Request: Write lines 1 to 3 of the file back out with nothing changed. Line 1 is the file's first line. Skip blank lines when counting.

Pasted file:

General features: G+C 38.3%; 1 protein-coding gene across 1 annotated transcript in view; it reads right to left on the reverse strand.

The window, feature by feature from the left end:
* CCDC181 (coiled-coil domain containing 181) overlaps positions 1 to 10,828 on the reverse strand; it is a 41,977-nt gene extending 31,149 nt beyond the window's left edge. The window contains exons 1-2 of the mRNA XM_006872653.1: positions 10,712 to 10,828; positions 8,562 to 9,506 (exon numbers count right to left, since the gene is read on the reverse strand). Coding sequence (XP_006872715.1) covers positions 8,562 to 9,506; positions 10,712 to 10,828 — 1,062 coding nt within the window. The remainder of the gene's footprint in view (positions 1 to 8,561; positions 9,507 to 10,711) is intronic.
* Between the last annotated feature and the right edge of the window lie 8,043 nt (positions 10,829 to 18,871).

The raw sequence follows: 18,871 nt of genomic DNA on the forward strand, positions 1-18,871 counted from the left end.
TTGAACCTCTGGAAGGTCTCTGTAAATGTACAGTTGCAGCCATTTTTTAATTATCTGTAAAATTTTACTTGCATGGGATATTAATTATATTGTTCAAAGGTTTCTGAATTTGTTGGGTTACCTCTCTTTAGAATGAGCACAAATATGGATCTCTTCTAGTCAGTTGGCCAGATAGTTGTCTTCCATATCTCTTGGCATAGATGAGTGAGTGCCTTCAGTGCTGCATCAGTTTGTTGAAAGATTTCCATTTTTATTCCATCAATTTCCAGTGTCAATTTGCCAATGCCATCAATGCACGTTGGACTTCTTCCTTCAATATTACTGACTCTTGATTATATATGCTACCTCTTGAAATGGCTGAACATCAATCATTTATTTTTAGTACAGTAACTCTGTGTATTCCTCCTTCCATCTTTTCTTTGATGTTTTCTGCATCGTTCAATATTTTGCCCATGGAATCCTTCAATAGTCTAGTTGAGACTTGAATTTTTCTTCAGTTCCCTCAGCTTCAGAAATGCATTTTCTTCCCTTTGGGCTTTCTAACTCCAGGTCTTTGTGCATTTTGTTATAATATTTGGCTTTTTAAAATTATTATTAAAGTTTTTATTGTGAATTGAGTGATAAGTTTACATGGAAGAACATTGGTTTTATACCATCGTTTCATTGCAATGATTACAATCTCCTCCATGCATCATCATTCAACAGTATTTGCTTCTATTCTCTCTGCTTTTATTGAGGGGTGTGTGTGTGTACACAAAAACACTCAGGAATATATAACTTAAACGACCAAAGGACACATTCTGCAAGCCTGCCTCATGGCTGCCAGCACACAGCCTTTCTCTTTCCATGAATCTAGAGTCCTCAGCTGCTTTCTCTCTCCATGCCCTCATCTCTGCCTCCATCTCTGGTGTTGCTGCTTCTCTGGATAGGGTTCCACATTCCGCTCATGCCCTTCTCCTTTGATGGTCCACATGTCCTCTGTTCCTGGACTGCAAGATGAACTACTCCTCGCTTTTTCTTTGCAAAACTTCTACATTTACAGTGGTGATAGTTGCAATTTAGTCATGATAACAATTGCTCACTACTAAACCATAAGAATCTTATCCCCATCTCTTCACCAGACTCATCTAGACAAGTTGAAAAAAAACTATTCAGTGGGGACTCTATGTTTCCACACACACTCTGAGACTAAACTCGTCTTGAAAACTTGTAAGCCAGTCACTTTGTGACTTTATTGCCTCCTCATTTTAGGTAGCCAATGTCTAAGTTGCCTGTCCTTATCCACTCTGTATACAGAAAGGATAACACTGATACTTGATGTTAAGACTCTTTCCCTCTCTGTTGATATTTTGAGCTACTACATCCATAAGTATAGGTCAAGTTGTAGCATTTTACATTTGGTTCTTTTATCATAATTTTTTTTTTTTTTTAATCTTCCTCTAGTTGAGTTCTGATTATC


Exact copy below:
General features: G+C 38.3%; 1 protein-coding gene across 1 annotated transcript in view; it reads right to left on the reverse strand.

The window, feature by feature from the left end:
* CCDC181 (coiled-coil domain containing 181) overlaps positions 1 to 10,828 on the reverse strand; it is a 41,977-nt gene extending 31,149 nt beyond the window's left edge. The window contains exons 1-2 of the mRNA XM_006872653.1: positions 10,712 to 10,828; positions 8,562 to 9,506 (exon numbers count right to left, since the gene is read on the reverse strand). Coding sequence (XP_006872715.1) covers positions 8,562 to 9,506; positions 10,712 to 10,828 — 1,062 coding nt within the window. The remainder of the gene's footprint in view (positions 1 to 8,561; positions 9,507 to 10,711) is intronic.